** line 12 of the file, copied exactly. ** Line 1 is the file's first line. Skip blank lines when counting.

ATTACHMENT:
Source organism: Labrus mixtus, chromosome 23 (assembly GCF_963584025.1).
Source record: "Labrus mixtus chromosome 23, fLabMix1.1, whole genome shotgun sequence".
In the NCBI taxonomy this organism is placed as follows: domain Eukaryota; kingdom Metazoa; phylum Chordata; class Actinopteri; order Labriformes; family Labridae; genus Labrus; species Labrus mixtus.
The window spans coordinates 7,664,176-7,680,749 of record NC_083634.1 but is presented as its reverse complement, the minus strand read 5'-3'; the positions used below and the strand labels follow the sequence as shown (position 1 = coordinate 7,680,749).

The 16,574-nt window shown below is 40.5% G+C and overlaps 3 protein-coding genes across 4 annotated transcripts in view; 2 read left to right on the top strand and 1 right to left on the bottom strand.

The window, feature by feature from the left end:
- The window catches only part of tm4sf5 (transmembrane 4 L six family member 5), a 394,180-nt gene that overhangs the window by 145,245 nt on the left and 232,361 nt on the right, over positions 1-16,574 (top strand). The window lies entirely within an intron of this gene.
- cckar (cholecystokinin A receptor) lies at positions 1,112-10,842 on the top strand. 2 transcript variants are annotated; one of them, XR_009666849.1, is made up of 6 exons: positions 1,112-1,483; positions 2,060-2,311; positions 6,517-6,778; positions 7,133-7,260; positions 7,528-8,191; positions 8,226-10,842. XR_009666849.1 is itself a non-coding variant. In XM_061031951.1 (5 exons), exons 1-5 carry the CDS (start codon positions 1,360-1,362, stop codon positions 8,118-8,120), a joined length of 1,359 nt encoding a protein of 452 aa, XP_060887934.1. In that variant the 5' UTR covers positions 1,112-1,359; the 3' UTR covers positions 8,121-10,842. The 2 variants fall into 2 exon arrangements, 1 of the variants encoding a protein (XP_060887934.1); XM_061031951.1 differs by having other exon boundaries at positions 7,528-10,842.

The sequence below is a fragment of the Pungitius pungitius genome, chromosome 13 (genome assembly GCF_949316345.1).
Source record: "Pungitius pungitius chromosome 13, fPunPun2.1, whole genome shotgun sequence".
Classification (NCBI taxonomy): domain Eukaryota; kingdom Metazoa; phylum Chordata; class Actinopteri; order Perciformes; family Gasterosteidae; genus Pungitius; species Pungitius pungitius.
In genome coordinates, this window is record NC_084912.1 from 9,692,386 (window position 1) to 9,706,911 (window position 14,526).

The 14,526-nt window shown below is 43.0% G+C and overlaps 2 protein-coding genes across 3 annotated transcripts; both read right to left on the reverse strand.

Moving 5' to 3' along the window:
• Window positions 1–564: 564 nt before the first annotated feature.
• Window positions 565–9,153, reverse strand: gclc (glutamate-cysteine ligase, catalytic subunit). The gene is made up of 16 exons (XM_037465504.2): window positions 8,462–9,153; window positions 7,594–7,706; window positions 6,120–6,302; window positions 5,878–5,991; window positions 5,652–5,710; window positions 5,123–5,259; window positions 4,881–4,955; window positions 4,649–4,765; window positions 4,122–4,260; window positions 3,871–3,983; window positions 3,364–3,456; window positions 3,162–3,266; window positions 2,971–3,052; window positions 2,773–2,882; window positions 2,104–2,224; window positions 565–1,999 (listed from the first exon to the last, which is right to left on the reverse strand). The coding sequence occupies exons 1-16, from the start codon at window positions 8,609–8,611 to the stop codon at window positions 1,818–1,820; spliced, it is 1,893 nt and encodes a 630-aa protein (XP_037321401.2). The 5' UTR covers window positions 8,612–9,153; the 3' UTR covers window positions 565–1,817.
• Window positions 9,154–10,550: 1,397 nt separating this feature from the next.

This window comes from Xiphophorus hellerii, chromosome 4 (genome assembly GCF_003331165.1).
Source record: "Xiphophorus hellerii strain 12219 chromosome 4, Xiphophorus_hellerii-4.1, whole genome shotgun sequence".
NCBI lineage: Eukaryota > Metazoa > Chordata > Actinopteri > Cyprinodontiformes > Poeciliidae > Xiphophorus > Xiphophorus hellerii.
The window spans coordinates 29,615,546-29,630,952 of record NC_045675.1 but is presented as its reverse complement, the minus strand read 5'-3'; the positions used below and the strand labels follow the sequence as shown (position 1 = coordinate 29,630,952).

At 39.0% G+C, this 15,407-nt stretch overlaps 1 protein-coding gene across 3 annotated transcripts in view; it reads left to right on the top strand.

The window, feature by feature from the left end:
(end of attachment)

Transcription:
In genome coordinates, this window is record NC_084912.1 from 9,692,386 (window position 1) to 9,706,911 (window position 14,526).